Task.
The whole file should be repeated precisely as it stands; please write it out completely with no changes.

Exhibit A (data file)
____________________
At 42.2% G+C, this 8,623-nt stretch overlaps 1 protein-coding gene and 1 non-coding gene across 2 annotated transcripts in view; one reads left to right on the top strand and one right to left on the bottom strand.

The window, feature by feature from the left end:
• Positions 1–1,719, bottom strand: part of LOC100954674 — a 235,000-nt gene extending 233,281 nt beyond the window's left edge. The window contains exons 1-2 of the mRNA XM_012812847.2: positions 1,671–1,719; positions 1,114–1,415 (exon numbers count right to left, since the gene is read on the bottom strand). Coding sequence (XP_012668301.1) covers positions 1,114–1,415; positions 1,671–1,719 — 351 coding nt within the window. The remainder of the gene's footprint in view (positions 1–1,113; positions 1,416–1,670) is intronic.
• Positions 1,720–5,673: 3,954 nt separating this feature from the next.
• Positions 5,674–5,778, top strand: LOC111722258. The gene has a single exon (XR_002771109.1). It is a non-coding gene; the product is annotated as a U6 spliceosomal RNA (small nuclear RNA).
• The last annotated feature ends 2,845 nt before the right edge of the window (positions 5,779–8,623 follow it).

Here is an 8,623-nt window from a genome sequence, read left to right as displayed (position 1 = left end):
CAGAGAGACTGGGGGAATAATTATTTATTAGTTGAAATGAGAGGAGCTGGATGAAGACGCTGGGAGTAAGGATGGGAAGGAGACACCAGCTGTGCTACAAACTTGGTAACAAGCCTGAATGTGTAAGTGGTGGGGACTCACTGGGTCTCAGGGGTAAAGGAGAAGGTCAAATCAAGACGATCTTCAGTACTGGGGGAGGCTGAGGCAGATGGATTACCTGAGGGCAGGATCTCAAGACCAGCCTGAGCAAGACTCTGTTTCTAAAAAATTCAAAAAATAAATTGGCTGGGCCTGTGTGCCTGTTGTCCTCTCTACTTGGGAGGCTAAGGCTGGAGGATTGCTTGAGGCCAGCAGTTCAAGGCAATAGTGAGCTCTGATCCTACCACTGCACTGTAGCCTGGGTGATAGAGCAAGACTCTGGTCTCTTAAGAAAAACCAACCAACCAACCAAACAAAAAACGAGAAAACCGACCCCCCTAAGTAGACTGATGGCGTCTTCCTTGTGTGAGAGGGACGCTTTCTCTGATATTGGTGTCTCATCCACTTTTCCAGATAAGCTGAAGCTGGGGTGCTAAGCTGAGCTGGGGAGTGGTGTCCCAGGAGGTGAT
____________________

At 42.2% G+C, this 8,623-nt stretch overlaps 1 protein-coding gene and 1 non-coding gene across 2 annotated transcripts in view; one reads left to right on the top strand and one right to left on the bottom strand.

The window, feature by feature from the left end:
• Positions 1–1,719, bottom strand: part of LOC100954674 — a 235,000-nt gene extending 233,281 nt beyond the window's left edge. The window contains exons 1-2 of the mRNA XM_012812847.2: positions 1,671–1,719; positions 1,114–1,415 (exon numbers count right to left, since the gene is read on the bottom strand). Coding sequence (XP_012668301.1) covers positions 1,114–1,415; positions 1,671–1,719 — 351 coding nt within the window. The remainder of the gene's footprint in view (positions 1–1,113; positions 1,416–1,670) is intronic.
• Positions 1,720–5,673: 3,954 nt separating this feature from the next.
• Positions 5,674–5,778, top strand: LOC111722258. The gene has a single exon (XR_002771109.1). It is a non-coding gene; the product is annotated as a U6 spliceosomal RNA (small nuclear RNA).
• The last annotated feature ends 2,845 nt before the right edge of the window (positions 5,779–8,623 follow it).

Here is an 8,623-nt window from a genome sequence, read left to right as displayed (position 1 = left end):
CAGAGAGACTGGGGGAATAATTATTTATTAGTTGAAATGAGAGGAGCTGGATGAAGACGCTGGGAGTAAGGATGGGAAGGAGACACCAGCTGTGCTACAAACTTGGTAACAAGCCTGAATGTGTAAGTGGTGGGGACTCACTGGGTCTCAGGGGTAAAGGAGAAGGTCAAATCAAGACGATCTTCAGTACTGGGGGAGGCTGAGGCAGATGGATTACCTGAGGGCAGGATCTCAAGACCAGCCTGAGCAAGACTCTGTTTCTAAAAAATTCAAAAAATAAATTGGCTGGGCCTGTGTGCCTGTTGTCCTCTCTACTTGGGAGGCTAAGGCTGGAGGATTGCTTGAGGCCAGCAGTTCAAGGCAATAGTGAGCTCTGATCCTACCACTGCACTGTAGCCTGGGTGATAGAGCAAGACTCTGGTCTCTTAAGAAAAACCAACCAACCAACCAAACAAAAAACGAGAAAACCGACCCCCCTAAGTAGACTGATGGCGTCTTCCTTGTGTGAGAGGGACGCTTTCTCTGATATTGGTGTCTCATCCACTTTTCCAGATAAGCTGAAGCTGGGGTGCTAAGCTGAGCTGGGGAGTGGTGTCCCAGGAGGTGAT